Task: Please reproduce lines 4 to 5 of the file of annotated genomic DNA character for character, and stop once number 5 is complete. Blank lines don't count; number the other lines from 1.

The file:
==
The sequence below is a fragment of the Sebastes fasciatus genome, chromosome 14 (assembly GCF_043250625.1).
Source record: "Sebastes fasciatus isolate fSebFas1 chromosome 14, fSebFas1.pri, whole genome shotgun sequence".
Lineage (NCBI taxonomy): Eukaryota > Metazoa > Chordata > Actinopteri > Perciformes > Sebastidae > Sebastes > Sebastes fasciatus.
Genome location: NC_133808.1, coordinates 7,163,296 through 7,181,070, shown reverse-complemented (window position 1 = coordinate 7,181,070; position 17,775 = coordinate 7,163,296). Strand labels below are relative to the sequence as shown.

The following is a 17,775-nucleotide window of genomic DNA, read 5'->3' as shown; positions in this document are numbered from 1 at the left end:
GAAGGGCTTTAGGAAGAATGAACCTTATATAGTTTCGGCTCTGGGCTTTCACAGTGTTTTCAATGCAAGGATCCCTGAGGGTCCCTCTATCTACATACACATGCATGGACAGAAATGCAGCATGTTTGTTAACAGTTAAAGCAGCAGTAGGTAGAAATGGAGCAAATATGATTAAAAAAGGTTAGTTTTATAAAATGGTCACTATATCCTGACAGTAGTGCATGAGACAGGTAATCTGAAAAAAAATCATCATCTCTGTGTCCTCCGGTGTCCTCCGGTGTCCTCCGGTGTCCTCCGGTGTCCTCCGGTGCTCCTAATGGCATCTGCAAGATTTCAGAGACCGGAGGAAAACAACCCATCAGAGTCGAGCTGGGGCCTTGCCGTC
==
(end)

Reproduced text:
Genome location: NC_133808.1, coordinates 7,163,296 through 7,181,070, shown reverse-complemented (window position 1 = coordinate 7,181,070; position 17,775 = coordinate 7,163,296). Strand labels below are relative to the sequence as shown.

The following is a 17,775-nucleotide window of genomic DNA, read 5'->3' as shown; positions in this document are numbered from 1 at the left end: